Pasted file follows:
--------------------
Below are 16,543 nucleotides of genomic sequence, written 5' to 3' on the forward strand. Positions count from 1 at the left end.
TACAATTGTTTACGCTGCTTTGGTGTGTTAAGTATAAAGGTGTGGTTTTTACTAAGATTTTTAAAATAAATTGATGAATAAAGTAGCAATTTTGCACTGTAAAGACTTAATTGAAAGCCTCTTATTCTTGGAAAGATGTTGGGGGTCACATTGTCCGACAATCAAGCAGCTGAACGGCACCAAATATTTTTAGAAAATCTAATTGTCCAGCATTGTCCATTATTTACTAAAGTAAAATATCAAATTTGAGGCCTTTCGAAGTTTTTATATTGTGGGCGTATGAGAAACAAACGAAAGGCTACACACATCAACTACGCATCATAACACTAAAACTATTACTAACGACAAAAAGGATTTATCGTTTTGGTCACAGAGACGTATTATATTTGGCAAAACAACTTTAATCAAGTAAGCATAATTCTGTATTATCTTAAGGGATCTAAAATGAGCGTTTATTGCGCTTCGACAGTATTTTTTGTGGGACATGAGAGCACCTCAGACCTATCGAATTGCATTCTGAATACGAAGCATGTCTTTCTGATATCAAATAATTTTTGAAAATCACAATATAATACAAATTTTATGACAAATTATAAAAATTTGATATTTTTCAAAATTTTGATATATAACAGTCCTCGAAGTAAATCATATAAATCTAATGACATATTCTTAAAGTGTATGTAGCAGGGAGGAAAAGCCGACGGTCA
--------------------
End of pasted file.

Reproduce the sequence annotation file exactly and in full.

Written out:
Below are 16,543 nucleotides of genomic sequence, written 5' to 3' on the forward strand. Positions count from 1 at the left end.
TACAATTGTTTACGCTGCTTTGGTGTGTTAAGTATAAAGGTGTGGTTTTTACTAAGATTTTTAAAATAAATTGATGAATAAAGTAGCAATTTTGCACTGTAAAGACTTAATTGAAAGCCTCTTATTCTTGGAAAGATGTTGGGGGTCACATTGTCCGACAATCAAGCAGCTGAACGGCACCAAATATTTTTAGAAAATCTAATTGTCCAGCATTGTCCATTATTTACTAAAGTAAAATATCAAATTTGAGGCCTTTCGAAGTTTTTATATTGTGGGCGTATGAGAAACAAACGAAAGGCTACACACATCAACTACGCATCATAACACTAAAACTATTACTAACGACAAAAAGGATTTATCGTTTTGGTCACAGAGACGTATTATATTTGGCAAAACAACTTTAATCAAGTAAGCATAATTCTGTATTATCTTAAGGGATCTAAAATGAGCGTTTATTGCGCTTCGACAGTATTTTTTGTGGGACATGAGAGCACCTCAGACCTATCGAATTGCATTCTGAATACGAAGCATGTCTTTCTGATATCAAATAATTTTTGAAAATCACAATATAATACAAATTTTATGACAAATTATAAAAATTTGATATTTTTCAAAATTTTGATATATAACAGTCCTCGAAGTAAATCATATAAATCTAATGACATATTCTTAAAGTGTATGTAGCAGGGAGGAAAAGCCGACGGTCA